Unimeks LLC v. Purolite (Majority)

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Justia Opinion Summary

Appellee filed a complaint against Appellant, alleging the nonpayment of goods totaling $713,970. Appellant did not answer the complaint, and the circuit court entered a default judgment awarding the amount alleged in the complaint, plus interest and costs. Appellant subsequently filed a motion to set aside default judgment and dismiss the case, contending that the summons did not bear a valid signature of the clerk as required by Ark. R. Civ. P. 4(b) and that the default judgment must be set aside as void under Ark. R. Civ. P. 55(c). The circuit court refused to set aside the default judgment. The Supreme Court affirmed, holding that the circuit court correctly found that the summons here was indeed valid.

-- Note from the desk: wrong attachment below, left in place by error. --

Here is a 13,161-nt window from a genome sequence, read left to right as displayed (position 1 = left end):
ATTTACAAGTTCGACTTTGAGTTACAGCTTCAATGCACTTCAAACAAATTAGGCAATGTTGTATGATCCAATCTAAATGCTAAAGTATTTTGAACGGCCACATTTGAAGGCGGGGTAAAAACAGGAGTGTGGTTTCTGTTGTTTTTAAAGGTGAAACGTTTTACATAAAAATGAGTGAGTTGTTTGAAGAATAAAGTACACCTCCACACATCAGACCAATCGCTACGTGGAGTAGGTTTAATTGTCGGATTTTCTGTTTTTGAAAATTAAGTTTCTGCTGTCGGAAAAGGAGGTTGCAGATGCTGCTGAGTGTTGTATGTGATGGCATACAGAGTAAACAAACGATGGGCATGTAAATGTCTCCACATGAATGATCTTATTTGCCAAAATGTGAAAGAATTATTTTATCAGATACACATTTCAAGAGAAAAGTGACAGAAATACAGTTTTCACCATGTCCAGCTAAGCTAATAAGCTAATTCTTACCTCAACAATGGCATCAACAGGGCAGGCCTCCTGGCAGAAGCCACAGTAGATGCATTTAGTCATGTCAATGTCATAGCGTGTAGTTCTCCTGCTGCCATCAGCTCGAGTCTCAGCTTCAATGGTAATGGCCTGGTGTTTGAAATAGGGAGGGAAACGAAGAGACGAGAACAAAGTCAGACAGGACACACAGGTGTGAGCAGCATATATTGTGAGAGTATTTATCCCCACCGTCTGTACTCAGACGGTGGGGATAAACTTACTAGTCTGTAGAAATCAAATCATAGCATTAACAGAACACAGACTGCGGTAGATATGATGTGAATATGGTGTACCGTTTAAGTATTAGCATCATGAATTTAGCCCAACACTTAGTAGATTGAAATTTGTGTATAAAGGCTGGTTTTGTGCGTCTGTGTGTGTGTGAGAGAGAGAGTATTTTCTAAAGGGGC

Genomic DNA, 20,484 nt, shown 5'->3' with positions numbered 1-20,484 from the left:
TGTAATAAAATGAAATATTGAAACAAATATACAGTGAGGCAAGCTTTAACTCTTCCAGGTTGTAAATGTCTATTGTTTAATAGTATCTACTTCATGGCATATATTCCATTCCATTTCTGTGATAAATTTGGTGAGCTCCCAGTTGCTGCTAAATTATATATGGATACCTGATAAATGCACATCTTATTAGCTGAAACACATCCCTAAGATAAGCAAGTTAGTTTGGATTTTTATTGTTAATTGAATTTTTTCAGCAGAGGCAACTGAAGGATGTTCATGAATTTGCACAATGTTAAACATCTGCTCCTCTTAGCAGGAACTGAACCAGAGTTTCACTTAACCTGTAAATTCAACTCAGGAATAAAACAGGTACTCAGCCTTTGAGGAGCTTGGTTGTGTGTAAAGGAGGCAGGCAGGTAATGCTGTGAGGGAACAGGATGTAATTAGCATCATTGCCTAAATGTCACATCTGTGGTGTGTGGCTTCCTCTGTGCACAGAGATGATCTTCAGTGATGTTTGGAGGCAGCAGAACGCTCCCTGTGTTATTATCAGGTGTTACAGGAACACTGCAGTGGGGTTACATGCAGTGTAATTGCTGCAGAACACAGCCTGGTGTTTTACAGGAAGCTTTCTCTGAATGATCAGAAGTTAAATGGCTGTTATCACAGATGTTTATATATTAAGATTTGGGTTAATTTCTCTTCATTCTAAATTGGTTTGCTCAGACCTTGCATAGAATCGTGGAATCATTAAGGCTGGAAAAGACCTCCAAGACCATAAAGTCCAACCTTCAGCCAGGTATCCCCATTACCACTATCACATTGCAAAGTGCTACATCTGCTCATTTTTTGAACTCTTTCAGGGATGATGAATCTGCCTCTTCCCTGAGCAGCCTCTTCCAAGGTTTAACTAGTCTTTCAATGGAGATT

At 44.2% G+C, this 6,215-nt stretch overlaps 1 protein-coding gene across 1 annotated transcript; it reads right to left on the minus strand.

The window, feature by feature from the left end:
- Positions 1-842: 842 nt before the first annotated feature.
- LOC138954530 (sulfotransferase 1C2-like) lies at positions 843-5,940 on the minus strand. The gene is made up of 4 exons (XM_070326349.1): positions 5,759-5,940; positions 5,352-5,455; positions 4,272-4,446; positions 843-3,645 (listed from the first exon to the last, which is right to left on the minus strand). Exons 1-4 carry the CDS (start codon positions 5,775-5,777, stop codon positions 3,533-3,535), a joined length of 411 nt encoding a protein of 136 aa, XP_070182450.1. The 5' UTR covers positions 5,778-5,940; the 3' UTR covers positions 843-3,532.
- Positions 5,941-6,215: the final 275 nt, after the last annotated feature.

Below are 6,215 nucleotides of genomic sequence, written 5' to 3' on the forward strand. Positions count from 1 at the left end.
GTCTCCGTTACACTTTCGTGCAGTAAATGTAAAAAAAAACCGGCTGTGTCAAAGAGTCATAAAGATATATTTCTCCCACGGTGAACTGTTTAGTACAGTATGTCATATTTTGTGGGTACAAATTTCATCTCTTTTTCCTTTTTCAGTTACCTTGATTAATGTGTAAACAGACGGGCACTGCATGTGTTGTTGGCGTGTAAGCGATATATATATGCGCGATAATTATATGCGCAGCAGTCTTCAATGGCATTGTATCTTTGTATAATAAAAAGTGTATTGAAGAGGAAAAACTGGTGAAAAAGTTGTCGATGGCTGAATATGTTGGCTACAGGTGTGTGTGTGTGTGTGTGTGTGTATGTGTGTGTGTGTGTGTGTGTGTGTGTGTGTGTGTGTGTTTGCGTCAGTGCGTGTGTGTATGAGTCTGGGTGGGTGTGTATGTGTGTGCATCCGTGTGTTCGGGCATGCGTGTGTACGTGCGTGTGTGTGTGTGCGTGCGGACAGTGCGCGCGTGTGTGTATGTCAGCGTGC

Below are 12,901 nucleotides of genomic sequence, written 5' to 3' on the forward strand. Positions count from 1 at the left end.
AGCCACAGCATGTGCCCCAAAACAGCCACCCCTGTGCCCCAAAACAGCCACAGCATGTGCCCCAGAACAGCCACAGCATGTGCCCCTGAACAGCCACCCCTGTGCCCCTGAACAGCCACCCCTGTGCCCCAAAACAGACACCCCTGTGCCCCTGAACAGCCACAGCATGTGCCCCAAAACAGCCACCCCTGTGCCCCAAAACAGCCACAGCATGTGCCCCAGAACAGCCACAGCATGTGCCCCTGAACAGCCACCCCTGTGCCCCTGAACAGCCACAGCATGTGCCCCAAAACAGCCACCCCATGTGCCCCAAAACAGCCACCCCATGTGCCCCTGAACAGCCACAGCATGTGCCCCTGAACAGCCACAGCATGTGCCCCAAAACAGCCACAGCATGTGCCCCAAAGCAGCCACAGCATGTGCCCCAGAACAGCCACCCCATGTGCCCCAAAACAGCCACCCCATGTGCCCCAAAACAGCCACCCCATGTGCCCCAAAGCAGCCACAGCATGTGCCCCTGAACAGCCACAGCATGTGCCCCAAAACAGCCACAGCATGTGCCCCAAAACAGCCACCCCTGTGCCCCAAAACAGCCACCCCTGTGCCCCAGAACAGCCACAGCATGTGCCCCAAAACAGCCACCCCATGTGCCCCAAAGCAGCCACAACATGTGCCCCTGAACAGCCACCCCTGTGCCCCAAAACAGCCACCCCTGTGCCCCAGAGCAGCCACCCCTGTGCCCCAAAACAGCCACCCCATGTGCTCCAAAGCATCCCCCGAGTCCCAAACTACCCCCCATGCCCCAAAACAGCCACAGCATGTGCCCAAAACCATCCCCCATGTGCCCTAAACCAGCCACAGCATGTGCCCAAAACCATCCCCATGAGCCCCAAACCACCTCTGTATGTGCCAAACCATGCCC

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Cite as 2012 Ark. 20 SUPREME COURT OF ARKANSAS No. 11-371 Opinion Delivered JANUARY 26, 2012 UNIMEKS, LLC APPELLANT V. PUROLITE APPELLEE APPEAL FROM THE PULASKI COUNTY CIRCUIT COURT, [NO. CV 07-3716] HON. CHRISTOPHER PIAZZA, JUDGE CHARLES AFFIRMED. DONALD L. CORBIN, Associate Justice Appellant, Unimeks, LLC, appeals the order of the Pulaski County Circuit Court denying its motion to dismiss the complaint and set aside a default judgment awarding damages of $713,970.33, plus interest and costs, to Appellee Purolite for the alleged nonpayment of goods. The Arkansas Court of Appeals certified this case to us as one requiring the interpretation of Rule 4(b) of the Arkansas Rules of Civil Procedure (2011) and the clarification of what constitutes strict compliance with the requirement that a summons bear the signature of the clerk. Accordingly, our jurisdiction is pursuant to Arkansas Supreme Court Rule 1-2(b)(6) and (d) (2011). We affirm the circuit court s order upholding the default judgment. Appellee Purolite filed a complaint against Appellant Unimeks on March 19, 2007, alleging the nonpayment of goods totaling $713,970.33. A summons was issued that same date and, according to the affidavit of service, was served upon Unimeks s registered agent in Arkansas. Unimeks did not answer the complaint. The circuit court entered a default Cite as 2012 Ark. 20 judgment on May 3, 2007, finding that Unimeks was served with the summons on March 26, 2007, that Unimeks had failed to answer and that Purolite was entitled to judgment against Unimeks for the amount alleged in the complaint, plus interest, fees, and costs. For reasons that Unimeks contends are not relevant to this appeal, it did not learn of the litigation until long after the default judgment had been entered and Purolite attempted to execute on the judgment. Thus, on February 1, 2010, Unimeks filed a motion to set aside default judgment and dismiss the case. The next day, Unimeks amended its motion to correctly identify Purolite s principal place of business. Unimeks contended in its motion that the summons did not bear a valid signature of the clerk as required by Rule 4(b) and that the default judgment must therefore be set aside as void under Rule 55(c) of the Arkansas Rules of Civil Procedure (2011). Unimeks further contended that once the default judgment had been set aside, the case must be dismissed, pursuant to Rule 4(i) of the Arkansas Rules of Civil Procedure (2011), for failure to obtain service within 120 days of the filing of the complaint. The summons at issue in this case contained a typewritten line near the end reading SCOTT PRICE, PULASKI COUNTY CIRCUIT CLERK. The typewritten words SCOTT PRICE had a handwritten slash through them and the words Pat O Brien were handwritten in black ink immediately underneath. Below the handwritten words Pat O Brien was a blank line for a signature with the words DEPUTY CLERK underneath. The seal of the Pulaski County Circuit Court appeared to the left of the signature line. The summons bore the date of March 19, 2007, which was written by hand in blue ink. Also 2 Cite as 2012 Ark. 20 handwritten in blue ink, were the case number, CV07-3716, and the assignment to the specific division of the circuit court, 2nd. In support of its motion, Unimeks attached the affidavit of Pat O Brien. O Brien stated therein that he was the clerk for the Pulaski County Circuit Court, that he had reviewed the summons at issue in this case, and that the handwritten name Pat O Brien appearing on the summons was not his signature and not his regular handwriting. O Brien further stated that while the employees in his office had limited authority to sign his name in certain situations, they would do so by signing Pat O Brien, by (their name). The circuit court held a hearing on Unimeks s motion on February 1, 2011. At the hearing, the parties entered as stipulated exhibits, three copies of the summons issued in this case. The parties also stipulated that if O Brien were to testify, he would do so consistent with his affidavit. After hearing argument of counsel, the circuit court ruled from the bench that the motion was denied because the summons came out of the clerk s office giving all the appearance that it was a proper document, proper summons, and the attorneys have to rely on that. And, if they didn t, then we would have chaos in the system. In a written order entered February 8, 2011, the circuit court stated as follows: [T]his Court finds that the words Pat O Brien, which appear on or around the signature line of the deputy clerk, represent the signature of the Pulaski County Circuit Clerk s office despite any violation which may have occurred in the execution of said signature. The Court further finds that accordingly, the Summons issued in the above styled cause and served on the defendant was in all respects valid, that service was achieved, the defendant failed to respond within the time required by law, and the Default Judgment was proper; that the defendant s Motion to Set Aside the Default Judgment should be and is hereby denied. 3 Cite as 2012 Ark. 20 This appeal is from the circuit court s order refusing to set aside the default judgment. For reversal, Unimeks contends that the circuit court erred in finding that the summons was validly signed by the clerk based on the undisputed evidence in this case. Unimeks contends further that the circuit court likewise erred in refusing to set aside the default judgment and refusing to dismiss the complaint for failure to obtain timely service pursuant to Rule 4(i). We review the present case de novo because Unimeks contends that the default judgment was void due to a defective summons. See Nucor Corp. v. Kilman, 358 Ark. 107, 186 S.W.3d 720 (2004) (stating that it is a question of law involving no discretion with the trial court when the appellant claims that the default judgment is void, and we therefore review the granting or denial of such a motion to set aside a default judgment using a de novo standard rather than an abuse-of-discretion standard). In addition, our appellate review is de novo when an issue of construction of a statute or court rule is involved. Jonesboro Healthcare Ctr., LLC v. Eaton-Moery Envtl. Servs., Inc., 2011 Ark. 501. De novo review means that the entire case is open for review. ConAgra, Inc. v. Tyson Foods, Inc., 342 Ark. 672, 30 S.W.3d 725 (2000). We do not, however, reverse the circuit court s findings of fact unless they are clearly erroneous. Unknown Heirs of Warbington v. First Cmty. Bank, 2011 Ark. 280, ___ S.W.3d ___. This means that an appellate court conducting a de novo review may make a complete review of the evidence and record to determine whether the circuit court clearly erred in either making a finding of fact or in failing to do so. Stehle v. Zimmerebner, 375 Ark. 446, 291 S.W.3d 573 (2009). 4 Cite as 2012 Ark. 20 The requirements for a valid summons are stated in Rule 4(b) as follows: (b) Form. The summons shall be styled in the name of the court and shall be dated and signed by the clerk; be under the seal of the court; contain the names of the parties; be directed to the defendant; state the name and address of the plaintiff s attorney, if any, otherwise the address of the plaintiff; and the time within which these rules require the defendant to appear, file a pleading, and defend and shall notify him that in case of his failure to do so, judgment by default may be entered against him for the relief demanded in the complaint. Ark. R. Civ. P. 4(b). Some of the requirements of Rule 4(b), including the requirement of the clerk s signature, are rooted in our state s constitution. Article 7, section 49 of the Arkansas Constitution provides in pertinent part that [a]ll writs and other judicial process, shall run in the name of the State of Arkansas, bear test and be signed by the clerks of the respective courts from which they issue. Ark. Const. art. 7, § 49. Without question, this court has made it patently clear that a summons must comply exactly and not substantially with the requirements of Rule 4(b). Gatson v. Billings, 2011 Ark. 125, at 5. The language in article 7, section 49 is plain and unambiguous, and it must be given its obvious and common meaning. Id. at 5. On appeal, Unimeks contends that the circuit court s finding that the summons bore a valid signature of the clerk is contrary to the undisputed evidence in this case as well as contrary to this court s holdings that compliance with the requirements of Rule 4(b) must be strict and exact. See, e.g., id. Unimeks relies on the affidavit wherein O Brien averred that the handwriting of his name on the summons was not his writing, not his signature, and not authorized according to his office procedure. Citing Carruth v. Design Interiors, Inc., 324 Ark. 5 Cite as 2012 Ark. 20 373, 921 S.W.2d 944 (1996), Unimeks contends further that the requirement of the clerk s signature is a necessary and indispensable part of a valid summons. Unimeks acknowledges that this court has held that a deputy clerk s signature on the summons met the requirements of Rule 4(b). Nucor Corp., 358 Ark. at 122, 186 S.W.3d at 729. Given O Brien s affidavit that his deputy clerks were only authorized to sign his name by indicating their own name afterwards, Unimeks argues that even if the handwritten words Pat O Brien on the summons constituted a signature from a deputy clerk, it was not authorized in accordance with O Brien s office procedure and therefore does not strictly satisfy the requirement of Rule 4(b). Unimeks continues that because Purolite has not provided any evidence that the summons satisfies the signature requirement of Rule 4(b), the summons is invalid. Purolite responds that the summons here is valid because it bears the seal of the court and the handwritten name of the clerk. Purolite acknowledges this court s holding in Carruth, 324 Ark. 373, 921 S.W.2d 944, that if there is no signature, the summons is not valid. However, Purolite distinguishes Carruth by pointing out that there was a complete absence of a signature on the Carruth summons and that the summons at issue here does bear the handwritten name of the clerk. Purolite responds further that because the summons at issue here bore the seal of the clerk, according to Edens v. State, 258 Ark. 734, 528 S.W.2d 416 (1975), a presumption arose that the handwriting was a valid signature, and Unimeks did not rebut that presumption. 6 Cite as 2012 Ark. 20 In Edens, this court had occasion to consider the validity of certain documents introduced to prove prior convictions of a criminal defendant for purposes of enhanced sentencing as a habitual offender. In so doing, this court cited with approval the following principles of law: It has been held that one who, in doing an official act, signs himself as such is presumed to be a deputy clerk in the absence of anything to the contrary. But we need not go so far. The clerk of a circuit court is the keeper of its seal and authorized to use it in authentication of records. Ark. Stat. Ann. § 22-102, 104 (Repl. 1962) [currently codified at Ark. Code Ann. § 16-10-110 (Repl. 2010)]. The purpose of affixing a seal to an instrument is to attest the genuineness of the signature or official character of the officer signing it. When the person signing the name of the clerk of a court does so as a deputy clerk and affixes the court s seal of which the clerk is custodian, it will be presumed that the signer is a deputy in the absence of evidence to the contrary. Id. at 738 39, 528 S.W.2d at 419 (citations omitted). Our review of the record in this case reveals that, despite its assertion to the contrary, Unimeks has not offered sufficient evidence to rebut the presumption of validity of the signature created by the seal of the court on the summons at issue here. To be clear, Unimeks did offer the undisputed affidavit of O Brien that his name as it appeared on the summons was neither his signature nor his handwriting and that it was not written in accordance with his office procedure for the authorized use of his name by a deputy clerk. However, O Brien s affidavit was the only evidence offered by Unimeks on this point, and it simply does not refute the fact that the signature could have been written by someone in O Brien s office. At best, O Brien s affidavit establishes that his standard office procedure was not followed, but it does nothing to rebut the presumption of validity given the signature by the seal of the court that appears on the summons here at issue. Thus, we conclude that the seal gave a 7 Cite as 2012 Ark. 20 presumption of validity to the signature that was not rebutted, and therefore strict compliance with the signature requirement of Rule 4(b) and article 7, section 49 was satisfied. It is clear to us that, as the circuit court correctly found, the handwriting that appeared on the summons at issue in this case was a signature. It is furthermore clear to us that when the summons was returned from the court clerk s office it bore the court seal and the date, as well as the case number and division assignment. Thus, as the circuit court correctly stated, the summons at issue here was returned from the court clerk s office with all the appearances of a valid summons, and in order for our judicial system to function properly, attorneys must therefore be entitled to rely on the validity of such a summons so returned from the clerk. Even when considering O Brien s affidavit, we have no hesitation in concluding that there was no error in the circuit court s finding that this summons was valid in all respects. In addition to finding that the summons here was valid, the circuit court also found that service was achieved, that Unimeks failed to timely respond, that the default judgment was proper, and that the motion to set aside the default judgment and dismiss the complaint was denied. Unimeks s remaining argument concerning the dismissal of the complaint is based on the premise that the summons issued here was not valid. As we have determined that the circuit court correctly found that the summons here was indeed valid, we have rejected the premise of the remaining argument and need not address it any further. The order of the circuit court upholding the default judgment is affirmed. 8